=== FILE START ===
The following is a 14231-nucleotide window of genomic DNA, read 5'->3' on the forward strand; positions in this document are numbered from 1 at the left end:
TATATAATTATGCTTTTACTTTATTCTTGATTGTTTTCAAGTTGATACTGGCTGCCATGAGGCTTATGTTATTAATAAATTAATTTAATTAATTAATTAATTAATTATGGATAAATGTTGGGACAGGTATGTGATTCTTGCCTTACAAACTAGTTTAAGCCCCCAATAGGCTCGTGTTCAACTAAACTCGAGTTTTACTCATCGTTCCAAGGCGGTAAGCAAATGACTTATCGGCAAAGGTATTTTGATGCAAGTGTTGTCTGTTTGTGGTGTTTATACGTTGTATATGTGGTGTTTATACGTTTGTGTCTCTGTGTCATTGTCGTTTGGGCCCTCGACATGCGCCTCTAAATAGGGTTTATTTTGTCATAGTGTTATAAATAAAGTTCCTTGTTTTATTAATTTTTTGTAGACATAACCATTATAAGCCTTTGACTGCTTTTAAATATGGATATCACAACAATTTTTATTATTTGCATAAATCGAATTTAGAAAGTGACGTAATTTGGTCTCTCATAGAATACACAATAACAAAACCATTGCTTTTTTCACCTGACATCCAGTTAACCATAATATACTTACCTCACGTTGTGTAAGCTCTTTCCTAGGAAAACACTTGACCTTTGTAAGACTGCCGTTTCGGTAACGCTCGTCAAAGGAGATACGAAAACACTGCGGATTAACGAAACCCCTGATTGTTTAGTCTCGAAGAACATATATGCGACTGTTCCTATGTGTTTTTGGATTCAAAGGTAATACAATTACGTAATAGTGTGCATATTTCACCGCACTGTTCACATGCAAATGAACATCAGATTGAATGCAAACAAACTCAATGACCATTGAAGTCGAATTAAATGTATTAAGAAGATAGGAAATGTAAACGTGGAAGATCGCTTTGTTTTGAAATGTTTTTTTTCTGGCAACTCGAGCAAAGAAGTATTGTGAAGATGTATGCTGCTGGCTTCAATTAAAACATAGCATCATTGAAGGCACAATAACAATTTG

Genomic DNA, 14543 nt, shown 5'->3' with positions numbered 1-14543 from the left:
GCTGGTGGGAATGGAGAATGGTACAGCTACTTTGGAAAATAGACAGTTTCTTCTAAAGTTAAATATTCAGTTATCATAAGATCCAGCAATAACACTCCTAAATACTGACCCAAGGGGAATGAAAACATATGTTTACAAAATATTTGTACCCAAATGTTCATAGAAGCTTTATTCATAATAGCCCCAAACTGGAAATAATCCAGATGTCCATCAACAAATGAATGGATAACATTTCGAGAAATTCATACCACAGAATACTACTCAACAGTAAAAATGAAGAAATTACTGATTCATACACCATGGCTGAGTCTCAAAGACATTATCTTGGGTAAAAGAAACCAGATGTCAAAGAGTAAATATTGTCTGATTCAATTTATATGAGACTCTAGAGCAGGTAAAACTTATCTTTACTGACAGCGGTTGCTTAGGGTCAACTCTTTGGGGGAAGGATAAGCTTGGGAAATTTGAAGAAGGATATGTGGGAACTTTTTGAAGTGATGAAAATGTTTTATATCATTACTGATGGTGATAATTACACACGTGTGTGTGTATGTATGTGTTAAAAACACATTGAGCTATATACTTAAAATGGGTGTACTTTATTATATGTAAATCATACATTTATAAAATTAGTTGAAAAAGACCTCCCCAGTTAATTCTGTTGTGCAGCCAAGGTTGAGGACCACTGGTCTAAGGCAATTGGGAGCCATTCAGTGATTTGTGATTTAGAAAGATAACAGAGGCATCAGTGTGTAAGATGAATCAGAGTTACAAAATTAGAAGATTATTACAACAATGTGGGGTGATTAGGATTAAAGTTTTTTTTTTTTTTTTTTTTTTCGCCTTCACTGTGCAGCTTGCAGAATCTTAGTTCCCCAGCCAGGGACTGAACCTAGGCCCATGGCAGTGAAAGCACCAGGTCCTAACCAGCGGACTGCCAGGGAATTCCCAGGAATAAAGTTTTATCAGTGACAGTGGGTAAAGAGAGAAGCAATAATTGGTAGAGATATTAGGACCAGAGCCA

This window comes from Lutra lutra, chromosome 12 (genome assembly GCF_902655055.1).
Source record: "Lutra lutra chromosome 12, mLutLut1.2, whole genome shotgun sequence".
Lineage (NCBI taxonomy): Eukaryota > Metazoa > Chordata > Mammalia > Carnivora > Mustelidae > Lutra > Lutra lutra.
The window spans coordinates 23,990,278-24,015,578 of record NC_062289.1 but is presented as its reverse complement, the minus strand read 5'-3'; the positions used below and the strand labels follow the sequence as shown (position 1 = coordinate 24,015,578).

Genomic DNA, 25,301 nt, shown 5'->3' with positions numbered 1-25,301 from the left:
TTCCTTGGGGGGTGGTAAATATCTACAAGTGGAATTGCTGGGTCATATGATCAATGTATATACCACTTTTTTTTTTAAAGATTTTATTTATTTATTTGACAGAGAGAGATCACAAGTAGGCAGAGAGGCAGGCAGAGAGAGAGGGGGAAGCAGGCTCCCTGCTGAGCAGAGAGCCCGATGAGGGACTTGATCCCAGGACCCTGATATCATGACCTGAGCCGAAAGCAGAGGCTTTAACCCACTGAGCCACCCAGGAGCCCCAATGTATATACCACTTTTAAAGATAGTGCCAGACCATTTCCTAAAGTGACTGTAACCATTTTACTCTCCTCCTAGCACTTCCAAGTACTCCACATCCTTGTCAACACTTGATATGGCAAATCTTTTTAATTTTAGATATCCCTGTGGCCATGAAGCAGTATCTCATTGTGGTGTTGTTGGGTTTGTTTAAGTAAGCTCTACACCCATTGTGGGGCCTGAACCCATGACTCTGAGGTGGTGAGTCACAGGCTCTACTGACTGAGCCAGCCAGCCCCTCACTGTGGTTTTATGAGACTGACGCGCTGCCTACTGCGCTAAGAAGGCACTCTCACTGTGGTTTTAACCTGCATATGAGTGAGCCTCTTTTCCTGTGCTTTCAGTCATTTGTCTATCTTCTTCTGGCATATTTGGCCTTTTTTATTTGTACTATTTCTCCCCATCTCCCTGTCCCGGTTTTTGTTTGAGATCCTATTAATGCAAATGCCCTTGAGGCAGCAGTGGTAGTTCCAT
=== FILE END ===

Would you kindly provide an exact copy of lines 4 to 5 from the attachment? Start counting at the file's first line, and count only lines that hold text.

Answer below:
GCTGGTGGGAATGGAGAATGGTACAGCTACTTTGGAAAATAGACAGTTTCTTCTAAAGTTAAATATTCAGTTATCATAAGATCCAGCAATAACACTCCTAAATACTGACCCAAGGGGAATGAAAACATATGTTTACAAAATATTTGTACCCAAATGTTCATAGAAGCTTTATTCATAATAGCCCCAAACTGGAAATAATCCAGATGTCCATCAACAAATGAATGGATAACATTTCGAGAAATTCATACCACAGAATACTACTCAACAGTAAAAATGAAGAAATTACTGATTCATACACCATGGCTGAGTCTCAAAGACATTATCTTGGGTAAAAGAAACCAGATGTCAAAGAGTAAATATTGTCTGATTCAATTTATATGAGACTCTAGAGCAGGTAAAACTTATCTTTACTGACAGCGGTTGCTTAGGGTCAACTCTTTGGGGGAAGGATAAGCTTGGGAAATTTGAAGAAGGATATGTGGGAACTTTTTGAAGTGATGAAAATGTTTTATATCATTACTGATGGTGATAATTACACACGTGTGTGTGTATGTATGTGTTAAAAACACATTGAGCTATATACTTAAAATGGGTGTACTTTATTATATGTAAATCATACATTTATAAAATTAGTTGAAAAAGACCTCCCCAGTTAATTCTGTTGTGCAGCCAAGGTTGAGGACCACTGGTCTAAGGCAATTGGGAGCCATTCAGTGATTTGTGATTTAGAAAGATAACAGAGGCATCAGTGTGTAAGATGAATCAGAGTTACAAAATTAGAAGATTATTACAACAATGTGGGGTGATTAGGATTAAAGTTTTTTTTTTTTTTTTTTTTTTCGCCTTCACTGTGCAGCTTGCAGAATCTTAGTTCCCCAGCCAGGGACTGAACCTAGGCCCATGGCAGTGAAAGCACCAGGTCCTAACCAGCGGACTGCCAGGGAATTCCCAGGAATAAAGTTTTATCAGTGACAGTGGGTAAAGAGAGAAGCAATAATTGGTAGAGATATTAGGACCAGAGCCA

This window comes from Lutra lutra, chromosome 12 (genome assembly GCF_902655055.1).